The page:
The rock band Radiohead is now poised to be the one brand and logo that might possibly win over the anti-brand, anti-logo generation... [more] ... [more] ... [still more]
How stunning that the universe, for all its complex diversity, can be described with precision and power by a small number of equations... [more]
Democrats should let the GOP groan on about rapper Eminem. Parents may be upset, but they don't believe politicians are going to do anything about it... [more]
Want equality? Then let's use a lottery to elect leaders and manage society, says Alan Ryan. The ballot box offers only the most feeble kind of equality... [more]
Why did Friedrich Hayek, who spent his life studying politics and economics, end his career with a reflection on religion and tradition?... [more]
It's easy to poke fun at Oprah's book club, but her impact on the reading habits of the English speaking world rivals that of Samuel Johnson ... [more]
Cybernetic eschatology is the label Jaron Lanier gives to our newest totalizing ideology. As with Marxism, it could cause the suffering of millions... [more]
The deepest and perhaps sole taboo that yet remains on freedom of speech in the US is any criticism of the press, says Renata Adler... [more]
Pity the poor nation-state: too small to compete in a global economy, too big to handle its domestic problems. But it's here to stay... [more]
Provincial life is dead. As we laud the end of its repressive conformity, let's not forget the passing of security, self-reliance, and rootedness... [more]
Central Europe groans under the weight, not of its history, but of its distorting national myths. The same goes for Greece... [more]
Why do memoirs about J.D. Salinger so enrage people, while other authors are remembered with impunity? Judith Shulevitz asks... [more]
Salman Rushdie has left London? Good riddance, says Yasmin Alibhai-Brown... [more] London just doesn't spur the imagination, Rushdie explains.
Trying to separate the roles played by nature and nurture is like trying to separate the roles played by length and width in shaping a rectangle... [more]
Scientists now tell us we deteriorate from birth. We fail to fulfil our embryonic potential. But some of us knew that already, from personal experience... [more]
If a novel is to have no plot, says Emily Barton, it must still carry the reader along. Mere moments of fine writing may not always cut it... [more]
David Brooks skewers the foibles of intellectual life, yet concludes that it's even better today than it was in the past... [more]
Ten books and ninety articles on Arthur Rimbaud appear yearly. A century after his death, one in five French schoolboys identifies with him... [more] ... [yet more]
Latin American sociologists write huge tomes that consist of nothing but stats showing disparities of wealth, followed by, "See?"... [more]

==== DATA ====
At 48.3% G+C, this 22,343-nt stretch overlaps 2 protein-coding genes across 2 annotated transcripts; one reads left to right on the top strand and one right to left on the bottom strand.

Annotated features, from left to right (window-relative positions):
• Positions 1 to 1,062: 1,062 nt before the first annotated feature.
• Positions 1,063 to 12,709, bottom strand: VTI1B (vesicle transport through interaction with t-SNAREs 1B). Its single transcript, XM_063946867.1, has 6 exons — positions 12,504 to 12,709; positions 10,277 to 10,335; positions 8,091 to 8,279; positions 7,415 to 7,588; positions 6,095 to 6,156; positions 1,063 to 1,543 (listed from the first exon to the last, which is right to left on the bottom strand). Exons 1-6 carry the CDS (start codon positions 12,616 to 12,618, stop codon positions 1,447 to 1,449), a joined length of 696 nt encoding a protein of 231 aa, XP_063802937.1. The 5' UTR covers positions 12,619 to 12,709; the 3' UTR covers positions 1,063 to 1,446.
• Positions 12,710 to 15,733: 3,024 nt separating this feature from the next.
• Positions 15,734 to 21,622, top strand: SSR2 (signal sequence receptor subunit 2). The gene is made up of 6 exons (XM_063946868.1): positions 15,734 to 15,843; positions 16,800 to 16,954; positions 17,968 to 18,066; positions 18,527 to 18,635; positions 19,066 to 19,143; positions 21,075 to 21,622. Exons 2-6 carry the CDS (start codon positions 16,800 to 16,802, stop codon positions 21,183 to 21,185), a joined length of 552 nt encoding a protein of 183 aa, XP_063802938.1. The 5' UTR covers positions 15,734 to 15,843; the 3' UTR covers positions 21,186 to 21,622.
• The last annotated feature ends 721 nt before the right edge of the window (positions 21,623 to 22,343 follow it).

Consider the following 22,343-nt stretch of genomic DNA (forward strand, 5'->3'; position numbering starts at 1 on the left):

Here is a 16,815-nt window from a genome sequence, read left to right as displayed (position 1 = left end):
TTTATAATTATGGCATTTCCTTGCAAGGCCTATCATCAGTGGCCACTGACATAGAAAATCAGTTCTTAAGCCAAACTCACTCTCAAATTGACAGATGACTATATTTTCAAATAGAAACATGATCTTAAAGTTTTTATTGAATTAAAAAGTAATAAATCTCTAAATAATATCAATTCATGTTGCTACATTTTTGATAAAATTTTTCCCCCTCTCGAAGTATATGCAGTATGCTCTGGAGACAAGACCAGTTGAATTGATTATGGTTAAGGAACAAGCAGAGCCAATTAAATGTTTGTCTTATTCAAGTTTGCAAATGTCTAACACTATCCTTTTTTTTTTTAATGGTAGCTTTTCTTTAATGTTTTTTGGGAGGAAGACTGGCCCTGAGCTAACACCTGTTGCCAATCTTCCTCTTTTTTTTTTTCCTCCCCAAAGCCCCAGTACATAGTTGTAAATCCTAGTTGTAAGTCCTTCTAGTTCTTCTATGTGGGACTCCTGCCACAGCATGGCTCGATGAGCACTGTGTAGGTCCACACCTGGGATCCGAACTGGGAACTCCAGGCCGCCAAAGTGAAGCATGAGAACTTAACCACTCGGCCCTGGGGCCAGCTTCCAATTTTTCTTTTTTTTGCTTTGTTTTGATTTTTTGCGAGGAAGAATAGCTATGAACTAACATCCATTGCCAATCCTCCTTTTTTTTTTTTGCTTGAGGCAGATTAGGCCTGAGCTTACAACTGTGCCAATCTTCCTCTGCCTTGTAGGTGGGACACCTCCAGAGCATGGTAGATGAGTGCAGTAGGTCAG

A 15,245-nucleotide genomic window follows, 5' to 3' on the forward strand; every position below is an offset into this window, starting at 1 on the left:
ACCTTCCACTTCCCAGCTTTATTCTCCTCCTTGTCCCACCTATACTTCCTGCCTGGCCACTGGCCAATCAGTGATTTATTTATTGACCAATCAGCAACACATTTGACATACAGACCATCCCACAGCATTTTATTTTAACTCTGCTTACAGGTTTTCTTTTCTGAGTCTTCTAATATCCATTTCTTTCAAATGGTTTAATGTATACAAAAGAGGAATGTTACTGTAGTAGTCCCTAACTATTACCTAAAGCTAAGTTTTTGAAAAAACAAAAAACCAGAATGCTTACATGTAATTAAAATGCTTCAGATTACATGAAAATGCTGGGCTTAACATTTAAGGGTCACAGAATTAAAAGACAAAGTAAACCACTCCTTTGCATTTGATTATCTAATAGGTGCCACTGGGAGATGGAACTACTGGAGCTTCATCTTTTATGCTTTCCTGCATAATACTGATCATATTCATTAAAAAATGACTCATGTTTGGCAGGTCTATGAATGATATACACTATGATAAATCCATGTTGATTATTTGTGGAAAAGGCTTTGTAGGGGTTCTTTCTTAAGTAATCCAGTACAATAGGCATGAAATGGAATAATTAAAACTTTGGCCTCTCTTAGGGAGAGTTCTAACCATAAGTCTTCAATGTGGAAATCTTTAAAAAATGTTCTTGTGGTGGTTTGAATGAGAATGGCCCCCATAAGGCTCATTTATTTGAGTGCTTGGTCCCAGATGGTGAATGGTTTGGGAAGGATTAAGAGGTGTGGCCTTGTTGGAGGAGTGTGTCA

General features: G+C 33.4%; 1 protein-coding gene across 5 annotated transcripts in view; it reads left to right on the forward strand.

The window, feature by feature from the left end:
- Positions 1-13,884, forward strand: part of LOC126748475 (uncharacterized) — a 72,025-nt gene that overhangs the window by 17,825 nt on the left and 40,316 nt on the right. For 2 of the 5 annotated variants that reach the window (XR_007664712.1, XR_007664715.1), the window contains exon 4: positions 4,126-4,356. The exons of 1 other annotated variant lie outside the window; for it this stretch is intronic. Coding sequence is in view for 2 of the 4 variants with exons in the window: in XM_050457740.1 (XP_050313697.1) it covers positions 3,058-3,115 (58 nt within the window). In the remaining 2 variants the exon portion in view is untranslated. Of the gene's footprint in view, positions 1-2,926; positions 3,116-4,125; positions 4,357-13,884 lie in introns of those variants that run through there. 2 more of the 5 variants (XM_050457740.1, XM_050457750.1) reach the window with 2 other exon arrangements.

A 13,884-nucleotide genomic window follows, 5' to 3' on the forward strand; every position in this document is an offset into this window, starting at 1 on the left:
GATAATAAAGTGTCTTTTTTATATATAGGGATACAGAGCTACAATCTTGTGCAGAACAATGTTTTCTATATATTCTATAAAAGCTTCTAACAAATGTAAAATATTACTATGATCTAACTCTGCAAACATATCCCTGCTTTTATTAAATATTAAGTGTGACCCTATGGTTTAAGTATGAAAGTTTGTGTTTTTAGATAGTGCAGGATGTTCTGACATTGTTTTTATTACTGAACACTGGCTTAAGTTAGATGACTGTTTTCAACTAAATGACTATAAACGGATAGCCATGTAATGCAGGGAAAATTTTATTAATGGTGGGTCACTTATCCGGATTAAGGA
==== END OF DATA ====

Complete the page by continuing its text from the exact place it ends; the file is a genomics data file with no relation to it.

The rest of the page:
Leon Wieseltier is right when he says that what makes Lionel Trilling endure is his commitment to the intellect... [more] ... [yet more]
The law of Nobrow is simple: "the best that is known and thought" is long gone, and what rules is the Buzz... [more]
A spectacle of people making more than ever, at the same time being more broke than ever, is the measure of our age, says Rick Perlstein... [more]
When Kazuo Ishiguro's pitch perfect style gives way to plot, it's like the Creamsicle has fallen off and you're left holding the stick... [more] .... [still more]
Gilbert Bland is a map slasher, a man guilty of the closest thing to rape that a library can experience... [more]
When Princess Eugénie decided that mauve matched her eyes, all of Paris went mad for the new color. Then Queen Victoria wore it... [more]
As memoirist, Margaret Salinger is, quite frankly, no Salinger. Much of her hatchet job on Dad is tedious reading... [more]
New Labour, Oasis, Damien Hirst, and the Diana cult. What's common to all these irritants? Ultra-democracy, says George Walden... [more] ... [more] ... [still more]
Arguing the World takes us back to a vivid time when debates were essential, passions fierce, and intellects first-rate... [more]
Was Richard Nixon far worse as both man and president than we ever imagined? John Dean is made to wonder... [more]. Did Nixon have a drug problem?
David Stove's notion of reason is austere and pessimistic: the universal madness of the human race is a fact... [more]
Errol Flynn, bad actor and worse chap, laid everything, of every sex, within sight. By page 57 of this new bio, he's got VD for the third time... [more]
Truth may be strange, but fiction can be freer and more vivid, at least in the hands of a skilled writer like Stephen Harrigan... [more]
Bosie is remembered mostly as Oscar Wilde's lover, but he had a later career as an editor, litigant, jailbird, and poet... [more]
Dave Eggers has a recipe for success: scorn of elders, smug apoliticality, dismissal of race issues, messianic leanings, stylized bitterness... [more]
Clone Jesus Christ? The DNA and the technology are there, says a California outfit. So let's get this Second Coming on the road... [more]